Small dog breeds are becoming increasingly popular, but they also have specific nutritional needs and a predisposition to certain health problems. If you’re considering adopting a small dog, it’s essential to know how to keep them healthy from puppyhood to senior doghood.
First, adopt your dog from a reputable breeder with good health records. Avoid adopting from careless breeders, pet stores, or puppy mills when possible.
Vaccination is one way to prevent diseases and infections in your furry friend. Vaccines are injections that introduce antigens to the body’s immune system, which helps prepare it to fight disease-causing organisms when they invade.
Vaccinations are essential for puppies, young dogs, and senior pets. Like infants, puppies and young dogs have weak immunity to certain diseases and need booster shots to protect them against severe health conditions that can lead to death.
According to the ASPCA, most vets recommend vaccinating small dogs at least once yearly. This includes vaccines for rabies, distemper, hepatitis, parvovirus, and parainfluenza.
The exact number of vaccines your pet needs depends on your lifestyle and where you live. For instance, if your pup often goes to daycare or boards at a doggie daycare, you may need to vaccinate them for Bordetella bronchiseptica (kennel cough) and the flu vaccine.
You’ll also likely chat about diet and dental care during these visits. The veterinarian may recommend spaying or neutering your dog, depending on its gender and size.
Exercise Your Pup Regularly
Dogs come in various sizes and breeds; some small dog breeds for sale make beautiful pets. Small-breed dogs typically have lower levels of activity. Nevertheless, daily exercise is still necessary for those tiny dogs to remain healthy. Exercising your dog is one of the best things you can do for their health. It can help them maintain a healthy weight, prevent health problems, and increase their quality of life.
A good start for most dogs is a daily walk – you don’t have to take a long walk each time; try to ensure they get at least 30 minutes of exercise daily.
When your pup gets older, you should also introduce strength training to their routine. This can be as simple as running for a few seconds, then doing squats, or something more challenging like a backward stepping lunge.
To avoid your pups getting tired, start with a few short sessions and work up to longer ones as they get used to the activity.
To ensure your puppy is getting plenty of physical and mental exercise, you can introduce games such as tug, fetch, and hide-and-seek to your routine. Some fun dog sports, such as herding or tracking, are also great for you and your pup!
Take Your Pup to the Vet
Frequent vet clinic visits are one of the most crucial things you can do to keep your puppy healthy. Not only can the vet give your pup a thorough exam, but they will also be able to catch any severe conditions that may have occurred before you noticed them.
During your first visit, the vet will look at your dog’s health, ask questions about his habits and diet, and check for any physical ailments or issues. They will also recommend a plan for preventative care and vaccinations.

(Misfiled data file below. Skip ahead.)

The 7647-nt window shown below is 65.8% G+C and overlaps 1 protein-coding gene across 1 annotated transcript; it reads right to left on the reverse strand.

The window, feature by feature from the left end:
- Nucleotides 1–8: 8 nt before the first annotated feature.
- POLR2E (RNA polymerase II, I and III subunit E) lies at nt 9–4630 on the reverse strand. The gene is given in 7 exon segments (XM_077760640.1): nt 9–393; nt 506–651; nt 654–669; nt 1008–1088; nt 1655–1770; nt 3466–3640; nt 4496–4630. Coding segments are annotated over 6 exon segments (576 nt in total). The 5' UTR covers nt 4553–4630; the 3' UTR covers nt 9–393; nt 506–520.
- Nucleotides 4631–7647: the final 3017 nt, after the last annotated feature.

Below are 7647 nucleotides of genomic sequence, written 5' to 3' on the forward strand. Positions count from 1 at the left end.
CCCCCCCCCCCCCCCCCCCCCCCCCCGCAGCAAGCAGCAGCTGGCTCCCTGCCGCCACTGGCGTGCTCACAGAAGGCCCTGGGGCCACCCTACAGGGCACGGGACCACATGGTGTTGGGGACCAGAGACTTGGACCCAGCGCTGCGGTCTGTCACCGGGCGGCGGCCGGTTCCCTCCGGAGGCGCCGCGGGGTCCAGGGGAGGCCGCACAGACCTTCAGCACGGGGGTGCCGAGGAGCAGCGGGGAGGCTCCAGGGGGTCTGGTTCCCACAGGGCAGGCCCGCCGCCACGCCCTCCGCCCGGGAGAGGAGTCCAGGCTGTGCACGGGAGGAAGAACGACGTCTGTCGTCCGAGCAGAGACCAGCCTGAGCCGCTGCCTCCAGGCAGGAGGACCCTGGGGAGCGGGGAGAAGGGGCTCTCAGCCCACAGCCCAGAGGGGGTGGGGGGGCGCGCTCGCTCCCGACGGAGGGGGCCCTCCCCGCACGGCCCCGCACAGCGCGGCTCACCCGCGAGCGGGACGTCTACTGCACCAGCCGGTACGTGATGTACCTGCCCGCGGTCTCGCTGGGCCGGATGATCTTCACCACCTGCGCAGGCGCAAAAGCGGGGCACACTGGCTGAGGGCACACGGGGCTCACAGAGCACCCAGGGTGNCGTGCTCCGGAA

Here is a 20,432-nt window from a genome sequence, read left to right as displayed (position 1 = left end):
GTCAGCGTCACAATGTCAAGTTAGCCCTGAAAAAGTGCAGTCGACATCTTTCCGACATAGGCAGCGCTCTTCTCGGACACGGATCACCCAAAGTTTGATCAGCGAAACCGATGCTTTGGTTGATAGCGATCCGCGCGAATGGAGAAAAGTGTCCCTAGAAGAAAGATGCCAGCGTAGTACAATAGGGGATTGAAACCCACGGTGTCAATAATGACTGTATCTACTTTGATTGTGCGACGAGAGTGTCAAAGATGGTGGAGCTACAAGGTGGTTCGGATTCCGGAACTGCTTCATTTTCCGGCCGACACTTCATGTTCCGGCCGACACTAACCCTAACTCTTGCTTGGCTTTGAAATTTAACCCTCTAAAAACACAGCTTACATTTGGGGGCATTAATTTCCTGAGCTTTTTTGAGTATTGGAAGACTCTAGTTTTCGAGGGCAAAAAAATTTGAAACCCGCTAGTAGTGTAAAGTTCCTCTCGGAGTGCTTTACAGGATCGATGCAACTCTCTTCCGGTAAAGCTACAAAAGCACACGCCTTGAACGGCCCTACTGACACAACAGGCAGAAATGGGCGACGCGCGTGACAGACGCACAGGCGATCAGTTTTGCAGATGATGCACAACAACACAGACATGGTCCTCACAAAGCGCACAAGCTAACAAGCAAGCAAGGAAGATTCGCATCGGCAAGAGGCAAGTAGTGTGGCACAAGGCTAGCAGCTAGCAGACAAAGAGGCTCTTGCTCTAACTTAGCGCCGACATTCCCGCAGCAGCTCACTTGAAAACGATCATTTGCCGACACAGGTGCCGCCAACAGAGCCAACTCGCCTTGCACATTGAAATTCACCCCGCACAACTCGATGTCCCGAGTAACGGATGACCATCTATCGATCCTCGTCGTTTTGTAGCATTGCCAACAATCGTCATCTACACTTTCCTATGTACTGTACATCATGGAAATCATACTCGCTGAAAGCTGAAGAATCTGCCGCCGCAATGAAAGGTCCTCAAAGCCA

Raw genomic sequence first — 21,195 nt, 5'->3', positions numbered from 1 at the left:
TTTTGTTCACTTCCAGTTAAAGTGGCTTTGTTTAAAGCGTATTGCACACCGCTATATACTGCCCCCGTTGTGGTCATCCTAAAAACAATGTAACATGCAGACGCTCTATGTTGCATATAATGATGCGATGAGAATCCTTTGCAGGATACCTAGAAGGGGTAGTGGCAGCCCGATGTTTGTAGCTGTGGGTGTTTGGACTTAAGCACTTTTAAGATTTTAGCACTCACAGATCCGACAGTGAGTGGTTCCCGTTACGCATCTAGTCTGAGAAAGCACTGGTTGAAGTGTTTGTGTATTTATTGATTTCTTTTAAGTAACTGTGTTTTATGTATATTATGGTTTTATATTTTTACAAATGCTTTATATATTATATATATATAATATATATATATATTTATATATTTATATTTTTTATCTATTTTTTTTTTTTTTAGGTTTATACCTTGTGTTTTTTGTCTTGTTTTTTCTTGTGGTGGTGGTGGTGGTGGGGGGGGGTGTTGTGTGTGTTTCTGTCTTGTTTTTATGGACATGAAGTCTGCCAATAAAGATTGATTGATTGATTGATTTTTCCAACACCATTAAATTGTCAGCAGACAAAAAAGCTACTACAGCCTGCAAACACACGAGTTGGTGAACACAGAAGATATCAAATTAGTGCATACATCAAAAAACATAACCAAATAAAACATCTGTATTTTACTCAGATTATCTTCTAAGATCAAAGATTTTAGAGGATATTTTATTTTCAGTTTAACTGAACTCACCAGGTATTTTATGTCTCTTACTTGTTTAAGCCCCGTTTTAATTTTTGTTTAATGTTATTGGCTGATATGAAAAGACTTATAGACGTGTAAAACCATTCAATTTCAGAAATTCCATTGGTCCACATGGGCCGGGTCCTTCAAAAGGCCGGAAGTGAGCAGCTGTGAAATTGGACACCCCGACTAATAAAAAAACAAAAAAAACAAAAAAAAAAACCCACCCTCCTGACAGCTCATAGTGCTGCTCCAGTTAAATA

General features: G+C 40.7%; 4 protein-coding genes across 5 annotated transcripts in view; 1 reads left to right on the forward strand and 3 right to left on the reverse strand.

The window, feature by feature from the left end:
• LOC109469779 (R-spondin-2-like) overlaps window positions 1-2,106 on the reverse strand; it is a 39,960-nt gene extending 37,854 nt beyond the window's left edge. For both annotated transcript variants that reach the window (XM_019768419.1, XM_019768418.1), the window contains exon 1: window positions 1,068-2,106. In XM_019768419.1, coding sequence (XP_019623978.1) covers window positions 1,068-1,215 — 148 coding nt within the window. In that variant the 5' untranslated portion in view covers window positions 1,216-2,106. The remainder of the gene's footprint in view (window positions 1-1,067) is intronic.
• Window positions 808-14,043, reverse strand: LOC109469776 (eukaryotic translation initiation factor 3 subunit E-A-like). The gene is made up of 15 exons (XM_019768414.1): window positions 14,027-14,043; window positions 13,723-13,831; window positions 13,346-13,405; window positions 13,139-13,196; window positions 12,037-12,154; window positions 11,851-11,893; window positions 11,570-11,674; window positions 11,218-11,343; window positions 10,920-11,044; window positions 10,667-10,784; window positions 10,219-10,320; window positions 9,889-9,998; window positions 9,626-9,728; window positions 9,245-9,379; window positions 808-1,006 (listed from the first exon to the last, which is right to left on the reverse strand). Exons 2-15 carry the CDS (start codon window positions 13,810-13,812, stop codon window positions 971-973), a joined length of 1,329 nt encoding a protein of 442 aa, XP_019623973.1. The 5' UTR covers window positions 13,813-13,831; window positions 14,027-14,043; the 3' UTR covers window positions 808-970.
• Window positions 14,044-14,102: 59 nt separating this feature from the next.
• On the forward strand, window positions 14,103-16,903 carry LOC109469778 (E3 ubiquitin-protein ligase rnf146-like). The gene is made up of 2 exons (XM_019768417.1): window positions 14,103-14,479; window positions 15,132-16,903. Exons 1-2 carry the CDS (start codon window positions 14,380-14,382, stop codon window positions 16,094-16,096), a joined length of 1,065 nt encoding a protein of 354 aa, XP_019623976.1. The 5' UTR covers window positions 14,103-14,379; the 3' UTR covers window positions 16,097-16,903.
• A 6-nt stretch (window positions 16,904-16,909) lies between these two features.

While you don’t need pet insurance for your puppy’s first vet appointment, checking into it for ongoing care is a good idea.
Feed Your Pup a Healthy Diet
Dogs need a balanced diet that provides all the necessary nutrients to grow and develop properly. They can’t produce most of the proteins and amino acids they need, so feeding them a high-quality diet helps keep them healthy.
Quality puppy food should contain all the essential nutrients to support your pup’s development, including protein, fat, and calcium. Puppies are at a higher risk for nutritional deficiencies, so choosing high-quality puppy food is essential.
Feeding your puppy a healthy diet can help them live a long and happy life, and they’ll be less likely to become overweight or have health problems as they grow up. Maintaining their daily caloric intake and ensuring they get the proper amounts of meat, vegetables, fruits, and grains is crucial to their overall health.
A healthy diet should consist of three to four meals a day. Read the kibble bag carefully for how many cups or scoops your dog should receive, and follow the guidelines to ensure they’re getting the proper amount of nutrition each day.
Take Your Pup to the Vet for Checkups
A regular vet checkup can help your dog live longer and healthier. Most vets recommend a yearly wellness exam, although the schedule varies depending on your pet’s health needs.
Your vet will assess your dog’s general well-being by asking about their diet and lifestyle habits. They’ll also perform physical examinations and give annual vaccinations.
These checks are essential because they allow your veterinarian to detect subtle clues that indicate a problem or illness. These signs include changes in breathing, heart rate, eyes, or swellings.
If these signs appear, your veterinarian can recommend tests and treatment options for your pet. Early detection of diseases and conditions is a cost-effective strategy that saves you money and headaches later.
A wellness checkup helps your vet connect with you and your dog. This relationship can form the basis for a long-term veterinarian-client-patient relationship, allowing your pet to receive the best care possible.